Larry Price

And The Endless Cup Of Coffee

Better Testing in Go With Gocheck

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As a quick reminder, golang is a really fun programming language to use. It even includes testing out of the box! Unfortunately, this out-of-the-box testing framework isn’t all that great. It lacks the syntactic sugar of mature frameworks like rspec or gtest.

Of course, there are alternatives. I found an open-source library (licensed with Simplified BSD) called gocheck.

Gocheck, how do I love thee? Let me count the ways:

  • Test fixtures
  • Improved assertions
  • Improved test output
  • Sugar-coated syntax
  • Test skipping
  • Oh my

As usual, it’s time to guide you through a contrived example. Start by installing the package:

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$ go get gopkg.in/check.v1

Let’s see, what should we make… how about a tip calculating library? We should start by testing, because we’re obsessed with TDD.

Test #1: Returns 0 for free meal

calculator_test.go
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package cheapskate

import (
  "testing"
  . "gopkg.in/check.v1"
)

// Hook up gocheck into the "go test" runner.
func Test(t *testing.T) { TestingT(t) }

type MySuite struct{}

var _ = Suite(&MySuite{})

func (s *MySuite) TestReturns0ForFreeMeal(c *C) {
  c.Assert(calculateTip(0.0), Equals, 0.0)
}

Not quite as obvious as the internal testing framework. First we hook up gocheck into the “go test” runner. Then we create a test suite; ours is empty for now and called MySuite. We call Suite to intialize the test runner with our custom suite. We then write our first test to assert that calculating the tip returns a value equal to 0. All tests must be prefixed with the word “Test”. Now I’ll write the implementation:

calculator.go
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package cheapskate

func calculateTip(bill float64) float64 {
  return 0.0
}

Running the tests…

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$ go test
OK: 1 passed
PASS
ok    _/home/lrp/Projects/2014/gocheck-quick  0.003s

Woohoo! All passed. What happens if we write a failing test?

calculator_test.go
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...
func (s *MySuite) TestReturns15PercentByDefault(c *C) {
  c.Assert(calculateTip(100.0), Equals, 15.0)
}

Results:

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[email protected]:~/Projects/2014/gocheck-quick$ go test

----------------------------------------------------------------------
FAIL: calculator_test.go:19: MySuite.TestReturns15PercentByDefault

calculator_test.go:20:
    c.Assert(calculateTip(100.0), Equals, 15.0)
... obtained float64 = 0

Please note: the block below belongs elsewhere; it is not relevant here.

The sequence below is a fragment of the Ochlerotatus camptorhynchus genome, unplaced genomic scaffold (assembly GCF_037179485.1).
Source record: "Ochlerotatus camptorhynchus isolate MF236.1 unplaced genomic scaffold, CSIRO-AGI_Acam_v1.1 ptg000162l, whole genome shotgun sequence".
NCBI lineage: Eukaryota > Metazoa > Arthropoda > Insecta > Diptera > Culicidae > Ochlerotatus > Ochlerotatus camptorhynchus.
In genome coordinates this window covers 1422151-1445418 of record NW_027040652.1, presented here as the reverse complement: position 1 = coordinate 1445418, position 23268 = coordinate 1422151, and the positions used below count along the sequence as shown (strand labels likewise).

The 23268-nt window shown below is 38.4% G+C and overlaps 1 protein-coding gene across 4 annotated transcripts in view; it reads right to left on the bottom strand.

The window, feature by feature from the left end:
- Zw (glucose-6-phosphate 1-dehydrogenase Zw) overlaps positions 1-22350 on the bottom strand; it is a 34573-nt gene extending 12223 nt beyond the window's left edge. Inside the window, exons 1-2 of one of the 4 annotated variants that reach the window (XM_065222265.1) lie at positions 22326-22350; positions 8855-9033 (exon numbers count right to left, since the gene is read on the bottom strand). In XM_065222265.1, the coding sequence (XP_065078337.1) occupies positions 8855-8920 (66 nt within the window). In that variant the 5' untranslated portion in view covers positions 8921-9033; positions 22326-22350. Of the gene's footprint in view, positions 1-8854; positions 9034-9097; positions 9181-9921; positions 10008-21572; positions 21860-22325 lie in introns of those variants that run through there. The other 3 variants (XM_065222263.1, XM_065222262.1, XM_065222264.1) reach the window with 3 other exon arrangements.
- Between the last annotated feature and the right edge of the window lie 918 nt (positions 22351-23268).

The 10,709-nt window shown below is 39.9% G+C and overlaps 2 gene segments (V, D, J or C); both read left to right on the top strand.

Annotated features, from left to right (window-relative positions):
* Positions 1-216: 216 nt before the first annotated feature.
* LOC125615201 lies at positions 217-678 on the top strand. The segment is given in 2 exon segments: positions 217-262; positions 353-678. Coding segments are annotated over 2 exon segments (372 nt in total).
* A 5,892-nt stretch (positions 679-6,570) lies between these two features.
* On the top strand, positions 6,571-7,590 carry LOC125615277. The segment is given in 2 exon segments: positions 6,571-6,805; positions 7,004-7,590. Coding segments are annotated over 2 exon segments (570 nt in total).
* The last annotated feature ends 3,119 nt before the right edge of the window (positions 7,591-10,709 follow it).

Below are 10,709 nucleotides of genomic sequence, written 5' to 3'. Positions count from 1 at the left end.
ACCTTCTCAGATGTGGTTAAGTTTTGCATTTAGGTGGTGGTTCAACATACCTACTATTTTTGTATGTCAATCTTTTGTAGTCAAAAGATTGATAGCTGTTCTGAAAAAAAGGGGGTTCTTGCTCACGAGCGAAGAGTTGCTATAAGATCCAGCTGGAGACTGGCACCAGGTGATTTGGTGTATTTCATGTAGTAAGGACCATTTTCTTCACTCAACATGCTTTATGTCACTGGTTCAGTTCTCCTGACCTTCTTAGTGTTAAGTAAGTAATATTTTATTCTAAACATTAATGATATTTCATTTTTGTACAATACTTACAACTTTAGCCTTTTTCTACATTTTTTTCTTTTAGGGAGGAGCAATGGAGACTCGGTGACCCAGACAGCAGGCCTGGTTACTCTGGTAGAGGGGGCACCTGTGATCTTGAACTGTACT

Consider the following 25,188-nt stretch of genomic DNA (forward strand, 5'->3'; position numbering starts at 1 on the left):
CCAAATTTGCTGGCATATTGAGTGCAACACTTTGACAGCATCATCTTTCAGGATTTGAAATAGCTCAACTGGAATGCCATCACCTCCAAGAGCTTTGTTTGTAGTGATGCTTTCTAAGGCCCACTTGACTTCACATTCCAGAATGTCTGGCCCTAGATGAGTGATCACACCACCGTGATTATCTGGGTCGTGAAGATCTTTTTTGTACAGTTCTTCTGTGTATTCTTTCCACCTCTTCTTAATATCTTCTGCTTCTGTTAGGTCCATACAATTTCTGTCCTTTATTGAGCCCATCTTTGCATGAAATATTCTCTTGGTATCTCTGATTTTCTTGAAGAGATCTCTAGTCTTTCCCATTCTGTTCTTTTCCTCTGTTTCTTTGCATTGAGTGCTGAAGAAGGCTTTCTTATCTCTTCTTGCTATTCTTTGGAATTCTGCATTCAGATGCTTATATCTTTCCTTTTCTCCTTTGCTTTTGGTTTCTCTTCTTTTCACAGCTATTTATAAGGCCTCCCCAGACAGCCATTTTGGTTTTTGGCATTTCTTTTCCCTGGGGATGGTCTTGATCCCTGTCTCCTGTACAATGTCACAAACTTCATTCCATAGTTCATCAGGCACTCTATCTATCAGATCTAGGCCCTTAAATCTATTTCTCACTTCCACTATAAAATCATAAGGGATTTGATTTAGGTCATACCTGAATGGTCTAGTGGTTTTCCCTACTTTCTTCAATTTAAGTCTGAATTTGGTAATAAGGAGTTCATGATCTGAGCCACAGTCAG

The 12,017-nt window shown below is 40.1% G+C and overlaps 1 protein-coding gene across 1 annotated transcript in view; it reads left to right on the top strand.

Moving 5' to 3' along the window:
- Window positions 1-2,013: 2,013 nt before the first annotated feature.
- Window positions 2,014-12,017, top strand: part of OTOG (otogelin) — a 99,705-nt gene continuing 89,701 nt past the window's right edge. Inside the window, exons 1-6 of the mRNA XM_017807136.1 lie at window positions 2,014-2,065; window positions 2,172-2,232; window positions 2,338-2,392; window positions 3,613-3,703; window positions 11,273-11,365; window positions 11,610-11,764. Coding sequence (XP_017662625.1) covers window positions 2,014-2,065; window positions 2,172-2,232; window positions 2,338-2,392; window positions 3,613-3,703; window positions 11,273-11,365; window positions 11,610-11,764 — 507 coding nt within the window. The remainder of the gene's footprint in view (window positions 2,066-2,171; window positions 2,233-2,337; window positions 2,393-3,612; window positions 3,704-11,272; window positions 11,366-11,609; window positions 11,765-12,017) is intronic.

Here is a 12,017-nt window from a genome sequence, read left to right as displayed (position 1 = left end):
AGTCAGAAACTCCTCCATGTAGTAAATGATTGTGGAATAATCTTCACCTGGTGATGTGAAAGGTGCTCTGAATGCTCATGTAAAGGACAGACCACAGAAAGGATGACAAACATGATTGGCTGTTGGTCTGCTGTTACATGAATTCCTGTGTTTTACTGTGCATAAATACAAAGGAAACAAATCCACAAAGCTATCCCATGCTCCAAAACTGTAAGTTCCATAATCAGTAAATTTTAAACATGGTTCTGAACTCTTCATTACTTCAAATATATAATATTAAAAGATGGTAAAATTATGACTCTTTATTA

... expected float64 = 15

OOPS: 1 passed, 1 FAILED
--- FAIL: Test (0.00 seconds)
FAIL
exit status 1
FAIL  _/home/lrp/Projects/2014/gocheck-quick  0.003s

A nasty failure that one. I’ll fix it and continue:

calculator.go
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package cheapskate

func calculateTip(bill float64) float64 {
  return .15 * bill
}

I want to create a Setup method for my entire suite. I’ll store some silly information there for information’s sake. The minBill and maxBill variables will only be set when I first load the suite.

calculator_test.go
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package cheapskate

import (
  "testing"
  . "gopkg.in/check.v1"
)

// Hook up gocheck into the "go test" runner.
func Test(t *testing.T) { TestingT(t) }

type MySuite struct{
  minBill float64
  maxBill float64
}

func (s *MySuite) SetUpSuite(c *C) {
  s.minBill = 0
  s.maxBill = 100
}

var _ = Suite(&MySuite{})

func (s *MySuite) TestReturns0ForFreeMeal(c *C) {
  c.Assert(calculateTip(s.minBill), Equals, 0.0)
}

func (s *MySuite) TestReturns15PercentByDefault(c *C) {
  c.Assert(calculateTip(s.maxBill), Equals, 15.0)
}

What if I wanted to set some information at the start of each test? I’ll log the current test number on the suite, updating it every time I run a test:

calculator_test.go
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package cheapskate

import (
  "testing"
  . "gopkg.in/check.v1"

  "fmt"
)

// Hook up gocheck into the "go test" runner.
func Test(t *testing.T) { TestingT(t) }

type MySuite struct{
  testNumber int
}

func (s *MySuite) SetUpTest(c *C) {
  fmt.Println(s.testNumber)
  s.testNumber += 1
}
...

Result:

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$ go test
0
1
OK: 2 passed
PASS
ok    _/home/lrp/Projects/2014/gocheck-quick  0.004s

You can create tear down methods for suites and tests in the same manner, replacing the appropriate words above.

There’s loads of other cool stuff gocheck can do, I’ve barely scratched the surface with what little experience I’ve had using it. Like any testing framework, I’m sure it has its advantages and disadvantages, but it sure beats the pants off the off-the-shelf framework Google includes with golang.